River of Dust by Virginia Pye – Book Review

River of Dust by Virginia Pye
Published by Unbridled Books

Today I have for you one of my May picks for Bloggers Recommend, River of Dust by Virginia Pye. Here’s what it is about:

On the windswept plains of northwestern China, Mongol bandits swoop down upon an American missionary couple and steal their small child. The Reverend sets out in search of the boy and becomes lost in the rugged, corrupt countryside populated by opium dens, sly nomadic warlords and traveling circuses. This upright Midwestern minister develops a following among the Chinese peasants and is christened Ghost Man for what they perceive are his otherworldly powers. Grace, his young ingénue wife, pregnant with their second child, takes to her sick bed in the mission compound, where visions of her stolen child and lost husband begin to beckon to her from across the plains. The foreign couple’s savvy and dedicated Chinese servants, Ahcho and Mai Lin, accompany and eventually lead them through dangerous territory to find one another again. With their Christian beliefs sorely tested, their concept of fate expanded, and their physical health rapidly deteriorating, the Reverend and Grace may finally discover an understanding between them that is greater than the vast distance they have come.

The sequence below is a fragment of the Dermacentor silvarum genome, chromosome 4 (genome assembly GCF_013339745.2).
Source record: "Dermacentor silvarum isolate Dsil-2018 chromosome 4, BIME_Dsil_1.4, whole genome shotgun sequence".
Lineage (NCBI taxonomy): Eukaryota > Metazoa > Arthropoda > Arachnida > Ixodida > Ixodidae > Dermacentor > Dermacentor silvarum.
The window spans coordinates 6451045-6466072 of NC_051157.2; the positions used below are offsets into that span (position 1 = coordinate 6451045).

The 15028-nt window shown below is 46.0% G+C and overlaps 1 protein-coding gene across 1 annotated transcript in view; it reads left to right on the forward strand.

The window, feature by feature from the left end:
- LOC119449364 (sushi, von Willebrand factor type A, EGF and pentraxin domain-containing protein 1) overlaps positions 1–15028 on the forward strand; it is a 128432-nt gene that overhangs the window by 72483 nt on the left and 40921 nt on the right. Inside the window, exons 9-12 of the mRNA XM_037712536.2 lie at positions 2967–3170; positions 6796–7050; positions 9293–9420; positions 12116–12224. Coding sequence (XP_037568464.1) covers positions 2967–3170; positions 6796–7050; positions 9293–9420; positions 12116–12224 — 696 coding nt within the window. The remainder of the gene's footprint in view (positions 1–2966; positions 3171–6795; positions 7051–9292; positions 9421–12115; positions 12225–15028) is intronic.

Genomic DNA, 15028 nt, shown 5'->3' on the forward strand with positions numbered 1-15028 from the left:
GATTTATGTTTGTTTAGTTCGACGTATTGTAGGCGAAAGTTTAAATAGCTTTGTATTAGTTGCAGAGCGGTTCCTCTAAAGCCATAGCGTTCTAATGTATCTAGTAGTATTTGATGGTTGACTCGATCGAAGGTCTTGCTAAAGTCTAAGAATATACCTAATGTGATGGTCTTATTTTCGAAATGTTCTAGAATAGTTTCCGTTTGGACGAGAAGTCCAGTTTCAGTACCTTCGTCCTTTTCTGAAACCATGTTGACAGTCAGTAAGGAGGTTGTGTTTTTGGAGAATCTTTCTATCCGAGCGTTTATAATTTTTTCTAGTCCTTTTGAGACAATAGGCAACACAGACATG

Such an intriguing and heartbreaking story! Here’s what I had to say about it in the newsletter:

Virigina Pye’s story of a missionary couple in early-twentieth-century China is as fascinating as it is affecting. Their only child kidnapped by nomads, Grace and the reverend become increasingly less involved in the mission they were assigned to, both drawing into themselves—and, in the reverend’s case, roaming the countryside—to cope with their loss.

Buy this book from:
Powells | Indiebound*

Source: Publisher.
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